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New Study Examines the Long Term Returns of Obesity Prevention Policies

Last week, the Campaign to End Obesity released The Long-Term Returns of Obesity Prevention Policies, a new report which identifies billions of dollars in potential savings that are attributable to a variety of obesity-prevention tactics.

The 10-year window used by the Congressional Budget Office (CBO) to estimate costs of proposed federal legislation is often too short for assessing the long-run financial impact of diseases such as obesity, according to economist Alex Brill, CEO of Matrix Global Advisors and former chief economist and policy director to the House Ways and Means Committee. Brill acted as the main writer of the report.

"The 10-year window effectively distorts policymakers' perspective on preventive health policies by focusing on the initial cost of the interventions and failing to capture the full scope of the policies' impact in the long term," he stated.

A 75-year budget window, however, would show a huge savings within Medicare and Medicaid as a result of avoiding obesity-related diseases that are common in an aging population, Brill noted in the analysis written for the nonprofit Campaign to End Obesity and published on its website.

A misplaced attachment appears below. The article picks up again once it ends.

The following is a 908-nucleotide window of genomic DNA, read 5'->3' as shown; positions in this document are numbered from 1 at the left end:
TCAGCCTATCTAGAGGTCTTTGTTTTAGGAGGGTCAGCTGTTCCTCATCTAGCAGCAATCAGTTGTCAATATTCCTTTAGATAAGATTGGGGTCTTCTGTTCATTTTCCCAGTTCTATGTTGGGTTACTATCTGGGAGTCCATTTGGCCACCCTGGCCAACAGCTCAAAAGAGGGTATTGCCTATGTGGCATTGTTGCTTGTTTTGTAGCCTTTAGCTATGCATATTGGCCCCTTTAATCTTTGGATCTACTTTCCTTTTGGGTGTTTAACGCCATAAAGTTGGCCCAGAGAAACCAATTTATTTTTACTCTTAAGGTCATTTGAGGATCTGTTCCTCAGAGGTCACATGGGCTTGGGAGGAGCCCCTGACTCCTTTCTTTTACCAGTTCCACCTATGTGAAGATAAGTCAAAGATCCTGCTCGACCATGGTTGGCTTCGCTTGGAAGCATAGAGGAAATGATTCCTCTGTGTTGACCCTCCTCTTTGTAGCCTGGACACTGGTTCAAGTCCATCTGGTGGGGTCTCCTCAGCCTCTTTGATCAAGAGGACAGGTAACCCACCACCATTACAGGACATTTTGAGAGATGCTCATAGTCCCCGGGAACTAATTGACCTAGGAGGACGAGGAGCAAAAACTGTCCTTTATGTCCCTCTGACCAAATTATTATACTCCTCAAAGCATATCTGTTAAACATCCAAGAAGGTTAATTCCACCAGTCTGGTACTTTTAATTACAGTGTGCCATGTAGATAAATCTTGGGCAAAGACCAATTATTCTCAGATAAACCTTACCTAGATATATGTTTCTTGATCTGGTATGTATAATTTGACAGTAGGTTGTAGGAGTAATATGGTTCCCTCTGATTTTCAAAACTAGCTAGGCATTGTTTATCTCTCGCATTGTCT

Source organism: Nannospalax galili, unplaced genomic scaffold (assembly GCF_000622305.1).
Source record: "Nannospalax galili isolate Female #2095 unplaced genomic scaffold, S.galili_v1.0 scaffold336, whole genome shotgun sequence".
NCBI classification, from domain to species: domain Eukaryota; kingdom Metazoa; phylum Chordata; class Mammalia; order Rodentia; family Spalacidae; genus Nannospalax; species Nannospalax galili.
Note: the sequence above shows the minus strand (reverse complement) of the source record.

Two-thirds of U.S. adults and nearly one-third of children and adolescents are overweight or obese. The estimated total cost of providing healthcare due to obesity — including nonmedical costs — is $450 billion annually.

Key Findings:
Obesity screening by physicians, which is recommended by the U.S. Preventive Services Task Force and covered by Medicare and many private health insurers, could yield as much as $44 billion in long-term federal savings.

The S-CHIP childhood obesity demonstration project, which combines changes in preventive care at doctor visits with community and school efforts to prevent and reduce childhood obesity in low-income communities, could produce as much as $41 billion in long-term federal savings.

Long-term federal savings from bringing the community-based, Diabetes Prevention Program to scale may amount to as much as $18.4 billion. The program, which already has demonstrated effectiveness, helps participants set weight loss goals, increase physical activity and implement healthy eating habits.

Coverage of certain weight-loss drugs under Medicare Part D could yield long-term federal savings of as much as $11.4 billion.

Although not a part of the study, the most effective obesity prevention measure is getting children involved in sports and physical activity from an early age. Our award-winning program, GoGirlGo! identifies and weaves together quality resources within each community and provides comprehensive support to organizations through a hands-on curriculum, grant program and networking opportunities.

Learn more about GoGirlGo! here.
The full study here.